Let’s celebrate today by purchasing new, colorful and totally cool guitar picks. I know I can never have too many.
When I was a kid learning to play the guitar, my guitar teacher was a huge Chet fan. All of his students had to learn songs by the famous guitarist.
Chet Atkins was born on June 20, 1924, in Luttrell, Tennessee, near Clinch Mountain. His parents divorced when he was six, after which he was raised by his mother. He was the youngest of three boys and a girl. He started out on the ukulele, later moving on to the fiddle, but traded his brother Lowell an old pistol and some chores for a guitar when he was nine. He stated in his 1974 autobiography, “We were so poor and everybody around us was so poor that it was the forties before anyone even knew there had been a depression.” Forced to relocate to Fortson, Georgia, to live with his father because of a critical asthma condition, Atkins was a sensitive youth who made music his obsession. Because of his illness, he was forced to sleep in a straight-back chair in order to breathe comfortably. On those nights, he would play his guitar until he fell asleep holding it, a habit which lasted his whole life. While living in Fortson, he attended historic Mountain Hill School. He would return in the 1990s to play a series of charity concerts to save the school from demolition. Stories have been told about the very young Chet, who, when a friend or relative would come to visit and play guitar, would crowd in and put his ear so very close to the instrument that it became difficult for that person to play.
Atkins became an accomplished guitarist while he was in high school. He would use the restroom in the school to practice, because it gave better acoustics. His first guitar had a nail for a nut and was so bowed that only the first few frets could be used. He later purchased a semi-acoustic electric guitar and amp, but he had to travel many miles to find an electrical outlet since his home had no electricity.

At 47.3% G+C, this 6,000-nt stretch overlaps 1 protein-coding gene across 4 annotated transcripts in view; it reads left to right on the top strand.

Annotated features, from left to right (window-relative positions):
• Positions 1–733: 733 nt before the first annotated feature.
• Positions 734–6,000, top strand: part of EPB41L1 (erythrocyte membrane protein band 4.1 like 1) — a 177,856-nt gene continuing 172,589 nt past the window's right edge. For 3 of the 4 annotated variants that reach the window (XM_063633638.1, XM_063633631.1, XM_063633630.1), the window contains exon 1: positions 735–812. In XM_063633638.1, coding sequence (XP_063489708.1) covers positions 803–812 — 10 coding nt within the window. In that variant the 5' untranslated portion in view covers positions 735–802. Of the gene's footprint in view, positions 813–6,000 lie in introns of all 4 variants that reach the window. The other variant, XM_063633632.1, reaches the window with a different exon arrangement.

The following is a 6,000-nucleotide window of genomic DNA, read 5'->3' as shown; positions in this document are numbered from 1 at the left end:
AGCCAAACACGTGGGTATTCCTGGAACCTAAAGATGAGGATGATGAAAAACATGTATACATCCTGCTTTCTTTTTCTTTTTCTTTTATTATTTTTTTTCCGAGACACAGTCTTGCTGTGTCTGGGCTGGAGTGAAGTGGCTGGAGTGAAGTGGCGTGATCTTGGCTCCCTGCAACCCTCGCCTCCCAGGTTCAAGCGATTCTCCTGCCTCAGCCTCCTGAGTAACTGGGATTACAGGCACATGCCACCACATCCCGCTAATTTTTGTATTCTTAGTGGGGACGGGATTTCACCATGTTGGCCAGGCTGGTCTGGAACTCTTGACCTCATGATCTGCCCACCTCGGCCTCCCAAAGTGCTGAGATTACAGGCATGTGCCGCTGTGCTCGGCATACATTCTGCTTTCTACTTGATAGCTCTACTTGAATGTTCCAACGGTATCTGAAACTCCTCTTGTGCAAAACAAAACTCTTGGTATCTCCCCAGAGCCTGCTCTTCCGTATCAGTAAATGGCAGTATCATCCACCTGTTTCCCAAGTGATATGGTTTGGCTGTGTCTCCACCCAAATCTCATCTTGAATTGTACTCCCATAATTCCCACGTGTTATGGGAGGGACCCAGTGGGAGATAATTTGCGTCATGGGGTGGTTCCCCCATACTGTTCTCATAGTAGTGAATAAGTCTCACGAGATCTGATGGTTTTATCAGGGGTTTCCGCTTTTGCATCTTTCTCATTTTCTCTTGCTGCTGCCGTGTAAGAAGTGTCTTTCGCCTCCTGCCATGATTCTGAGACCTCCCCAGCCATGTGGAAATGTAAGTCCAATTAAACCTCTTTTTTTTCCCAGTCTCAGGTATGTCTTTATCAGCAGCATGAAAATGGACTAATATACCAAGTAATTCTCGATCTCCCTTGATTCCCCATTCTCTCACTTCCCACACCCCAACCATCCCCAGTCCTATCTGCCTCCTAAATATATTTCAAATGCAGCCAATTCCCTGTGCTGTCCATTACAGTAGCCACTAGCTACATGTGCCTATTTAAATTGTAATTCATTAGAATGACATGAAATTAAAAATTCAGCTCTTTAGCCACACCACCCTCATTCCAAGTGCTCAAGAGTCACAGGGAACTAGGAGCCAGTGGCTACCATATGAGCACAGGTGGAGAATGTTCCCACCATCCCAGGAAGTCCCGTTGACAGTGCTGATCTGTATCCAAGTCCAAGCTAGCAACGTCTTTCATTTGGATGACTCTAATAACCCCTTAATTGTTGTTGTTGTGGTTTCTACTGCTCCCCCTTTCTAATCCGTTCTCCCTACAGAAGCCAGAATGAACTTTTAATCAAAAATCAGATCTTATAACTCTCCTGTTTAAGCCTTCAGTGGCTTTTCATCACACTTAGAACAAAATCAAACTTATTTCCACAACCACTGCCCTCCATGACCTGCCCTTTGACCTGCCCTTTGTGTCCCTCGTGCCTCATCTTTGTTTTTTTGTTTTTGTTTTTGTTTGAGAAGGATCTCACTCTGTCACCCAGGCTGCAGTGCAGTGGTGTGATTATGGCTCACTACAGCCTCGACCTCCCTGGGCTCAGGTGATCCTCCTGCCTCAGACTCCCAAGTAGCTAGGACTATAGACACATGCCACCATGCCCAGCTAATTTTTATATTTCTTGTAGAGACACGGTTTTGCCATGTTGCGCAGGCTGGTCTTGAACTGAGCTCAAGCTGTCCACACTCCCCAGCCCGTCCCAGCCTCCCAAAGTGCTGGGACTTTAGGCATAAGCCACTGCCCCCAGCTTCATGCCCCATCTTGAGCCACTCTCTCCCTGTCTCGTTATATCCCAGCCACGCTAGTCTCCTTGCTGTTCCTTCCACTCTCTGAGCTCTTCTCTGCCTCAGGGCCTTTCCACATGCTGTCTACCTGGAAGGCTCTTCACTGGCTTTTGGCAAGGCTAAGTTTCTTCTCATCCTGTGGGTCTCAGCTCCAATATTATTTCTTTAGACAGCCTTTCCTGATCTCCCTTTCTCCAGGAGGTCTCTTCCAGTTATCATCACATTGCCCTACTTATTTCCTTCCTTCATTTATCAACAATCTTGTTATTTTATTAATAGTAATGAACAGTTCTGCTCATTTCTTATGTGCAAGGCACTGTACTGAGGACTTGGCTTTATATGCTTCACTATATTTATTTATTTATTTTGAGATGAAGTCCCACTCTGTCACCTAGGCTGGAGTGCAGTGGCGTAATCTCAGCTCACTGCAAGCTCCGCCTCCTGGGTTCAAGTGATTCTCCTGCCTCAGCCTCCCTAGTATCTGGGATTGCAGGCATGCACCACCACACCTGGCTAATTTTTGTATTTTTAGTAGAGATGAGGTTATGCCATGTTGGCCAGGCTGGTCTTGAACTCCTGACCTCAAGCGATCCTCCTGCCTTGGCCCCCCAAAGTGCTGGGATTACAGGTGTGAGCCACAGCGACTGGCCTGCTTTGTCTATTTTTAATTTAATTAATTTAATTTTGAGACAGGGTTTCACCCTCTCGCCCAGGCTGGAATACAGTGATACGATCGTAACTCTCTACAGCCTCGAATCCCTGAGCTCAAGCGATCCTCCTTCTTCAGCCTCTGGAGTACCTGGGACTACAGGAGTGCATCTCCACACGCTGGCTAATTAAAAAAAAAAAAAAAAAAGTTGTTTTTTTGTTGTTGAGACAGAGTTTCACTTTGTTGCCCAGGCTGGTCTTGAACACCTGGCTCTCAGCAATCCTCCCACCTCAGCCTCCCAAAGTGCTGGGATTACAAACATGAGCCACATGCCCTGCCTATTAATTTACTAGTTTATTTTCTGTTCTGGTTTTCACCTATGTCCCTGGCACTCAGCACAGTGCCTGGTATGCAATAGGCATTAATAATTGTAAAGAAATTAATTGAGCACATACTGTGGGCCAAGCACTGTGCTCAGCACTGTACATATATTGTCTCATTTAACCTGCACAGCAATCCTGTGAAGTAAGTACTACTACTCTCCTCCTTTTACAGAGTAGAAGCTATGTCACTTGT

Atkins received numerous awards, including 14 Grammy Awards and nine Country Music Association Instrumentalist of the Year awards. In 1993 he was honored with the Grammy Lifetime Achievement Award. Billboard magazine awarded him their Century Award, their “highest honor for distinguished creative achievement”, in December 1997.
Atkins is notable for his broad influence. His love for numerous styles of music can be traced from his early recording of stride-pianist James P. Johnson’s “Johnson Rag,” all the way to the rock stylings of Eric Johnson, an invited guest on Atkins’s recording sessions who, when Chet attempted to copy his influential rocker “Cliffs of Dover,” led to Atkins’s creation of a unique arrangement of “Londonderry Air (Danny Boy).”
Chet’s recordings of “Malagueña” inspired a new generation of Flamenco guitarists; the classical guitar selections included on almost all his albums were, for many American artists working in the field today, the first classical guitar they ever heard. He recorded smooth jazz guitar still played on American airwaves today.
Atkins continued performing in the 1990s, but his health declined after being diagnosed again with cancer in 1996. He died on June 30, 2001, at his home in Nashville, Tennessee, ten days after his 77th birthday.
Mr. Sandman is one of my all time favorite songs and I love the way Chet played it.